This article is part 9 of a series on WWE Pay Per View events.  See also:  Part 1, Part 2, Part 3, Part 4, Part 5, Part 6, Part 7, and Part 8.

WWE Fans tend to think that they’re just as much a part of the show as the performers in the ring.  To an extent, they are.  A hot crowd can make a mediocre match feel like a five star classic.  Fans reactions to performers can even influence how the Superstars’ careers turn out.  Steve Austin is a prime example of a guy who promoters didn’t know what to do with until the crowd got behind him and made him, arguably, one of the biggest names in the history of the industry.  Make no mistake about it, if the fans didn’t get behind him, he wouldn’t be going into the Hall of Fame in a couple of weeks.  So since the fans are an important part of the show anyway, why not give them the book, right?

I present my arguments against WWE Cyber Sunday, after the jump!

Cyber Sunday (November)

Ah yes, the event formerly known as Taboo Tuesday.  An event whose inaugural edition in 2004 saw Shelton Benjamin voted in by the fans to face – and defeat – Chris Jericho for his very first singles championship.  The concept of the event was good enough – the fans vote for what they want to see.  The problem is, just how much influence does WWE have over who gets voted for?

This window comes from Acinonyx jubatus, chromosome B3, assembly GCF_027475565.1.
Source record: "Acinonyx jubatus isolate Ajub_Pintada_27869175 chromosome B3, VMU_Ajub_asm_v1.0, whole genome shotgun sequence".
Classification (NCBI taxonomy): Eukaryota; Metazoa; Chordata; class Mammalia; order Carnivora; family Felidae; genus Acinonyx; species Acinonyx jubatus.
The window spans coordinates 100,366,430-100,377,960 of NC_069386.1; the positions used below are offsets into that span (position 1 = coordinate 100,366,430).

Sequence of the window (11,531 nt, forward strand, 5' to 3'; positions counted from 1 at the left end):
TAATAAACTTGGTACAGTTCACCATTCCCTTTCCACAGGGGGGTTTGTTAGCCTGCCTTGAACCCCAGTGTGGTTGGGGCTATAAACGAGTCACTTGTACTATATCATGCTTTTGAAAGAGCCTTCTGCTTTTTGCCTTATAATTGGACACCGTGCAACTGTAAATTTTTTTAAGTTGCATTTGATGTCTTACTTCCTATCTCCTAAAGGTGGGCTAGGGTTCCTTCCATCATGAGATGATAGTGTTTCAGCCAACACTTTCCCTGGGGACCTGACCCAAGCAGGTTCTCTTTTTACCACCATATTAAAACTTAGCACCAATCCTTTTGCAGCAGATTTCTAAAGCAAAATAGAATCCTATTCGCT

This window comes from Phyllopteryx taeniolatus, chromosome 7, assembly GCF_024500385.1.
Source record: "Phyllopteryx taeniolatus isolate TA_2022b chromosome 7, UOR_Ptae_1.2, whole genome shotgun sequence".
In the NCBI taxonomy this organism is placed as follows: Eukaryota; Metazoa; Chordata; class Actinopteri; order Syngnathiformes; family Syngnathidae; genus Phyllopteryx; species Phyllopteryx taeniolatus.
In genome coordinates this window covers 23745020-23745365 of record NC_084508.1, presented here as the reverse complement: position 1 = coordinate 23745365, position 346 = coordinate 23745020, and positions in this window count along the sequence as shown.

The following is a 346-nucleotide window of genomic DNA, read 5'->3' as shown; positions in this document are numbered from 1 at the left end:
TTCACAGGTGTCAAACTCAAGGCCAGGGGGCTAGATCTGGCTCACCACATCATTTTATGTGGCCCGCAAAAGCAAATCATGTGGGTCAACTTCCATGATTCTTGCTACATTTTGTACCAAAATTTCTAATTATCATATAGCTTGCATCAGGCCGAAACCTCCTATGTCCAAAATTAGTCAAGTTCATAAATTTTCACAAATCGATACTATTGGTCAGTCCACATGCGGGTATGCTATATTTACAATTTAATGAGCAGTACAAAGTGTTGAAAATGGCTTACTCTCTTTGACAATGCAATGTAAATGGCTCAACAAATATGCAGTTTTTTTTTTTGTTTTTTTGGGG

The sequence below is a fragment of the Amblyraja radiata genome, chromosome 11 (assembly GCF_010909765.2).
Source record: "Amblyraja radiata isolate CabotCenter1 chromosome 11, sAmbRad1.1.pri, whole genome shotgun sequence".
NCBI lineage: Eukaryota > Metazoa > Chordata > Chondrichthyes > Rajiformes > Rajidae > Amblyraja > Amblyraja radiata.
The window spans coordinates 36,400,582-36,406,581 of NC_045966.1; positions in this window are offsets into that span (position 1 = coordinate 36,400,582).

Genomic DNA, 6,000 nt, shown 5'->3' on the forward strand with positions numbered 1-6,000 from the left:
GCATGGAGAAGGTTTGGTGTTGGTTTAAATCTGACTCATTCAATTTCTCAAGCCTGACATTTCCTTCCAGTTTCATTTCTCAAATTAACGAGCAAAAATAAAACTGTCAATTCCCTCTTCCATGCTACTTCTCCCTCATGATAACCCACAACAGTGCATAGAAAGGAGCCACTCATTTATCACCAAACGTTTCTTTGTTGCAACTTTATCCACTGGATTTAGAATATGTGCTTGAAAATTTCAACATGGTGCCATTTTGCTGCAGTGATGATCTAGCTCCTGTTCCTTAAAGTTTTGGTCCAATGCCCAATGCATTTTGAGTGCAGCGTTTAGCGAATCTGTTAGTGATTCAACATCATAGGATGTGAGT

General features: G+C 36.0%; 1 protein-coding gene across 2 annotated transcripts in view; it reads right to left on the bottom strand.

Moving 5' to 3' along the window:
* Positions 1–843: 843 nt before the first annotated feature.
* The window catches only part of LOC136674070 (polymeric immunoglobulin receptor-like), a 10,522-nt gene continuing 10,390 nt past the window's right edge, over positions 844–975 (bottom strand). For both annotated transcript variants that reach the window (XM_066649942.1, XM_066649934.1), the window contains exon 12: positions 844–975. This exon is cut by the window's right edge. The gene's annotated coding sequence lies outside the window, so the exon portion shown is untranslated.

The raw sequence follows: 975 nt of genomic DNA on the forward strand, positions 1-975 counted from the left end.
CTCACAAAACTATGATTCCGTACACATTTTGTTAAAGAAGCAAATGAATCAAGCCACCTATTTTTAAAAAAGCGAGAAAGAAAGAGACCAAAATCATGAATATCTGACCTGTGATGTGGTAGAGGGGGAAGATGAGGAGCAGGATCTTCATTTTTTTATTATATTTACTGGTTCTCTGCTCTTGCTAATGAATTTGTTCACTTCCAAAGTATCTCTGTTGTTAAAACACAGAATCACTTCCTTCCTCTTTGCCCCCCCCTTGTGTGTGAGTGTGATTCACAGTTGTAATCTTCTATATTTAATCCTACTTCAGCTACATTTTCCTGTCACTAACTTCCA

When November rolls around, and the build for Cyber Sunday starts, you can almost instantly tell what option WWE wants you to vote for.  Sadly, the sheep fall for it, and we’re stuck seeing what WWE was planning on booking anyway.  Good concept, poor execution.  Sorry Cyber Sunday, you used to be a PPV I looked forward to, but the novelty wore off pretty quick.  Add in the fact that you’re being aired in the same month as one of the big four, and it’s hard to justify your existence.

Just one article left to go in this series on WWE PPVs, so join us next Sunday at Noon for a look at Armageddon and the closing arguments to this two month long series.

Post by thinksojoe

The founder of and it’s parent company, Fropac Entertainment, ThinkSoJoE has been a wrestling fan since he first saw WWF television in 1986 at the age of four. His first wrestling memory was Hulk Hogan on Saturday Night’s Main Event talking about getting King Kong Bundy in a cage at WrestleMania 2. Sixteen years later, he met Hulk Hogan on the eve of WrestleMania X-8. On December 9, 2013, he legitimately won a Slammy Award (Best Crowd of the Year). ThinkSoJoE currently hosts the weekly BWF Radio podcast.

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